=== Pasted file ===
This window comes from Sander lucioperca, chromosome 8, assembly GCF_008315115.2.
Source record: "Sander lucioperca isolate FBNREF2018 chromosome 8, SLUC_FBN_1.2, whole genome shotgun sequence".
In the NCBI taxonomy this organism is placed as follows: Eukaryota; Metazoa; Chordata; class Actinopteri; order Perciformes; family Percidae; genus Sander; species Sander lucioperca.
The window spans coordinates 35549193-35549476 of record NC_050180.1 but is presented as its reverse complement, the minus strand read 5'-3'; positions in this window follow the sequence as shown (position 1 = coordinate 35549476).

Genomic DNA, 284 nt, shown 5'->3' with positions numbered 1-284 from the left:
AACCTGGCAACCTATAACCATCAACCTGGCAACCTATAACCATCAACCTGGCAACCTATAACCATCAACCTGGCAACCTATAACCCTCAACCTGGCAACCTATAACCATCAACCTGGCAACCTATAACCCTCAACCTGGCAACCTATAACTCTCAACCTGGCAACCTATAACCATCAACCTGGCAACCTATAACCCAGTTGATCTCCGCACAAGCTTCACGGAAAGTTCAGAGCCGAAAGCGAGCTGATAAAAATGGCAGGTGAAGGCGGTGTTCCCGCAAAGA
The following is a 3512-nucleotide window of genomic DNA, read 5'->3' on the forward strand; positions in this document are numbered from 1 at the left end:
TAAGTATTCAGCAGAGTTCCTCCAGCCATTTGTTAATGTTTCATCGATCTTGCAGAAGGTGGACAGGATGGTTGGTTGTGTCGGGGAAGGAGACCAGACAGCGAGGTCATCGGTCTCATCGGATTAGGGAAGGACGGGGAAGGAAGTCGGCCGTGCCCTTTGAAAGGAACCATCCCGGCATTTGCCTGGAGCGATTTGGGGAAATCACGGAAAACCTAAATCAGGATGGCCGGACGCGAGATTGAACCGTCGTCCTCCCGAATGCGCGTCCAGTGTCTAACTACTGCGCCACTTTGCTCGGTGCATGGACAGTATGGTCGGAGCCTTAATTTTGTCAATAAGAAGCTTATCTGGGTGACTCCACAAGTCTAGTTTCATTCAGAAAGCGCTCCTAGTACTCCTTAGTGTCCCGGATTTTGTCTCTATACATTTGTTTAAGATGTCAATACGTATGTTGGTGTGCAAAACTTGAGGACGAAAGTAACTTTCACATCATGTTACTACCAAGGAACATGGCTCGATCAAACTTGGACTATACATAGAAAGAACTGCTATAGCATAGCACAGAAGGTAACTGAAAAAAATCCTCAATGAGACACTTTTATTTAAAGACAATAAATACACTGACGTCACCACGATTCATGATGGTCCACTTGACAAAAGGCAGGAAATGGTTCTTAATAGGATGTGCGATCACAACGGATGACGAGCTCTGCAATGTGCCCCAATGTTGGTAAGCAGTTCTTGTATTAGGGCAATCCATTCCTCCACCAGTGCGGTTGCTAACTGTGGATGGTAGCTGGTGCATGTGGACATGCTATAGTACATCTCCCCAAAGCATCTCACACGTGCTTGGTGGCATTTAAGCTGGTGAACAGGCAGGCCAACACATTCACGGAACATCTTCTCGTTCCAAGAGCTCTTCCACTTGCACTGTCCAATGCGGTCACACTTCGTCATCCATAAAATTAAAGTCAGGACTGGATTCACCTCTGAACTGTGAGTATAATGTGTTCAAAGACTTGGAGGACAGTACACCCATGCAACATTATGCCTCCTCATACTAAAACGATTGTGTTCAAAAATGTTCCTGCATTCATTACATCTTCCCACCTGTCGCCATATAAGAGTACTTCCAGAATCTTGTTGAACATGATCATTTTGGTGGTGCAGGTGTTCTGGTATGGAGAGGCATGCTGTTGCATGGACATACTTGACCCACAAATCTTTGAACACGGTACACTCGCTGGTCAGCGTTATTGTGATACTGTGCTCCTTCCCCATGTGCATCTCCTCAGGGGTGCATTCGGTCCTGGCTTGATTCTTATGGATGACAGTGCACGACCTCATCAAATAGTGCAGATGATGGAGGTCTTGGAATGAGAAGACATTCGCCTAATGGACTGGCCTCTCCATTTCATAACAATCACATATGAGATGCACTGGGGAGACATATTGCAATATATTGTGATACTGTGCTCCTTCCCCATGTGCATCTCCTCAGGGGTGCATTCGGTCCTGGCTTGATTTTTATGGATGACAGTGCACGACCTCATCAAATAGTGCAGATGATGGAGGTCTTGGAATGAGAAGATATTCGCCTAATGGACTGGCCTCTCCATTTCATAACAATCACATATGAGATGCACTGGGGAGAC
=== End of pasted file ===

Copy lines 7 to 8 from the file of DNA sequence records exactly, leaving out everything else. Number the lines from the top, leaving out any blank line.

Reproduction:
The following is a 3512-nucleotide window of genomic DNA, read 5'->3' on the forward strand; positions in this document are numbered from 1 at the left end:
TAAGTATTCAGCAGAGTTCCTCCAGCCATTTGTTAATGTTTCATCGATCTTGCAGAAGGTGGACAGGATGGTTGGTTGTGTCGGGGAAGGAGACCAGACAGCGAGGTCATCGGTCTCATCGGATTAGGGAAGGACGGGGAAGGAAGTCGGCCGTGCCCTTTGAAAGGAACCATCCCGGCATTTGCCTGGAGCGATTTGGGGAAATCACGGAAAACCTAAATCAGGATGGCCGGACGCGAGATTGAACCGTCGTCCTCCCGAATGCGCGTCCAGTGTCTAACTACTGCGCCACTTTGCTCGGTGCATGGACAGTATGGTCGGAGCCTTAATTTTGTCAATAAGAAGCTTATCTGGGTGACTCCACAAGTCTAGTTTCATTCAGAAAGCGCTCCTAGTACTCCTTAGTGTCCCGGATTTTGTCTCTATACATTTGTTTAAGATGTCAATACGTATGTTGGTGTGCAAAACTTGAGGACGAAAGTAACTTTCACATCATGTTACTACCAAGGAACATGGCTCGATCAAACTTGGACTATACATAGAAAGAACTGCTATAGCATAGCACAGAAGGTAACTGAAAAAAATCCTCAATGAGACACTTTTATTTAAAGACAATAAATACACTGACGTCACCACGATTCATGATGGTCCACTTGACAAAAGGCAGGAAATGGTTCTTAATAGGATGTGCGATCACAACGGATGACGAGCTCTGCAATGTGCCCCAATGTTGGTAAGCAGTTCTTGTATTAGGGCAATCCATTCCTCCACCAGTGCGGTTGCTAACTGTGGATGGTAGCTGGTGCATGTGGACATGCTATAGTACATCTCCCCAAAGCATCTCACACGTGCTTGGTGGCATTTAAGCTGGTGAACAGGCAGGCCAACACATTCACGGAACATCTTCTCGTTCCAAGAGCTCTTCCACTTGCACTGTCCAATGCGGTCACACTTCGTCATCCATAAAATTAAAGTCAGGACTGGATTCACCTCTGAACTGTGAGTATAATGTGTTCAAAGACTTGGAGGACAGTACACCCATGCAACATTATGCCTCCTCATACTAAAACGATTGTGTTCAAAAATGTTCCTGCATTCATTACATCTTCCCACCTGTCGCCATATAAGAGTACTTCCAGAATCTTGTTGAACATGATCATTTTGGTGGTGCAGGTGTTCTGGTATGGAGAGGCATGCTGTTGCATGGACATACTTGACCCACAAATCTTTGAACACGGTACACTCGCTGGTCAGCGTTATTGTGATACTGTGCTCCTTCCCCATGTGCATCTCCTCAGGGGTGCATTCGGTCCTGGCTTGATTCTTATGGATGACAGTGCACGACCTCATCAAATAGTGCAGATGATGGAGGTCTTGGAATGAGAAGACATTCGCCTAATGGACTGGCCTCTCCATTTCATAACAATCACATATGAGATGCACTGGGGAGACATATTGCAATATATTGTGATACTGTGCTCCTTCCCCATGTGCATCTCCTCAGGGGTGCATTCGGTCCTGGCTTGATTTTTATGGATGACAGTGCACGACCTCATCAAATAGTGCAGATGATGGAGGTCTTGGAATGAGAAGATATTCGCCTAATGGACTGGCCTCTCCATTTCATAACAATCACATATGAGATGCACTGGGGAGAC